The National has been stung recently by a couple of tell-all pieces by ex-journalists. One of the most recent was Tom OHara, who wrote a warts-and-all account of his two years in Abu Dhabi in the American Journalism Review in December 2012/January 2013. You can read his revealing piece here.

I was at the launch party for The National in 2008 and remember the roster of journalists on display. There was a Pulitzer-prize winner reporting for the paper even. Hopes were high that we’d have a newspaper with the temerity to tell it like it was, which is still a rarity in the Middle East. Over the years I’ve looked forward to reading The National’s copy from a group of journalists whom I have dealt with and whom I think very highly of.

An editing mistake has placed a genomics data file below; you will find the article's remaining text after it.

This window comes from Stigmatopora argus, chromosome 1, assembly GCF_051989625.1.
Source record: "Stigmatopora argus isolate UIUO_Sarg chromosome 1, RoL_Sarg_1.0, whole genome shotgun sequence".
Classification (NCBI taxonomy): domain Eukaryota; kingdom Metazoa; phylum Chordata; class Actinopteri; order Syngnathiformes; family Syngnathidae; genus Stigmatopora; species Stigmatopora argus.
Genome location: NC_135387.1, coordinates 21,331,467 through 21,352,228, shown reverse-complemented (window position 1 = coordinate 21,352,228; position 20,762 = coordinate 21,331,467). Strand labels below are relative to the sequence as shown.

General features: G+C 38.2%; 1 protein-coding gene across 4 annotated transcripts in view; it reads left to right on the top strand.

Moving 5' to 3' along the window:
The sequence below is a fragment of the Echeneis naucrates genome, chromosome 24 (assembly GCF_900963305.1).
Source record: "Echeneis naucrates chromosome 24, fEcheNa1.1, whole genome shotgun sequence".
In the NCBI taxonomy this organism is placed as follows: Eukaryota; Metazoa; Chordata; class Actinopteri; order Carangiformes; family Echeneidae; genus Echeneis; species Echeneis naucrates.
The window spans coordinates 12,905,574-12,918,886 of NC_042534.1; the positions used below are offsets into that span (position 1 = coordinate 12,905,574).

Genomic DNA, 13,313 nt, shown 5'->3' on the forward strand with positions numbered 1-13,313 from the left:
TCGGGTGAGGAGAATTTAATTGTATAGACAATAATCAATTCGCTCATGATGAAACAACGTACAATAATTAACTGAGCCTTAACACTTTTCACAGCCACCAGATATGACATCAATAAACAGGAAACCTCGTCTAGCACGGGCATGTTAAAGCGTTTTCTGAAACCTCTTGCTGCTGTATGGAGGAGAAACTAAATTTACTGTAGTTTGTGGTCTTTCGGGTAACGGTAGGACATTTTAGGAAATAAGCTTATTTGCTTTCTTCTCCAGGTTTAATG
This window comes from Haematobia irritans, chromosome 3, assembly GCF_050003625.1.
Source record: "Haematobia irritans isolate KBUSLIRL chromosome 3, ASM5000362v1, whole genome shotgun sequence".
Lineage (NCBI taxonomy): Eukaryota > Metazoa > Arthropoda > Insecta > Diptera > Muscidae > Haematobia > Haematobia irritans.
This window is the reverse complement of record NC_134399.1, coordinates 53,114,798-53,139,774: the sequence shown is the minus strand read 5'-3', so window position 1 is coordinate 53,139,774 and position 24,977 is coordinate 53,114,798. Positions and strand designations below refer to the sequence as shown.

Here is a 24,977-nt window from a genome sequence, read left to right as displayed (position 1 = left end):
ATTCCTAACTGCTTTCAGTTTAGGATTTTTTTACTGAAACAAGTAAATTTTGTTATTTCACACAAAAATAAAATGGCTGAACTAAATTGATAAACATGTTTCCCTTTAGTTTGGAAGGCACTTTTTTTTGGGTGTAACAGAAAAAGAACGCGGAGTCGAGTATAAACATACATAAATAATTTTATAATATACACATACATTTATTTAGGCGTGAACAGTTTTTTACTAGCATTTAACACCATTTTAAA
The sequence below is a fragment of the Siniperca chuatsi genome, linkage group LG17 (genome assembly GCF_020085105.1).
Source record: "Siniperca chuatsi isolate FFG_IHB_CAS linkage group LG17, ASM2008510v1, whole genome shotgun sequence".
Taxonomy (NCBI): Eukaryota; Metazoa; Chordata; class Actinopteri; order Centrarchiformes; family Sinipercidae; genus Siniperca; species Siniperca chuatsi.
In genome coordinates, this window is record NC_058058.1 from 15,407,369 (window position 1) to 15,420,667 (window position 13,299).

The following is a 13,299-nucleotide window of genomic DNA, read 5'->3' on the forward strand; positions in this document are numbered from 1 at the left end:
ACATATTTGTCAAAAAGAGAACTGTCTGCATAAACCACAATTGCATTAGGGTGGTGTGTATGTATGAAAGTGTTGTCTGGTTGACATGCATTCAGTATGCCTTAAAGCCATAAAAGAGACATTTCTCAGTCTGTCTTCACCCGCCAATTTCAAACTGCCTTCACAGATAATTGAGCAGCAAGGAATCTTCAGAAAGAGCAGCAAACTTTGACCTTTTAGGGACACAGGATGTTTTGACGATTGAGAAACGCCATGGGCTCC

As a former journalist I respect and admire good journalism. In today’s Gulf we need more quality content to explain the why behind the what. My hope is that The National’s management steer the paper back to what it aimed to be five years back, to “establish an institution on par with some of the greatest newspapers in the world.” Trials and tribulations are all well and good (unless you’re the person behind the drama), but The National needs to raise its standards and focus our attention back on the quality of its content. The National, we need you more than ever.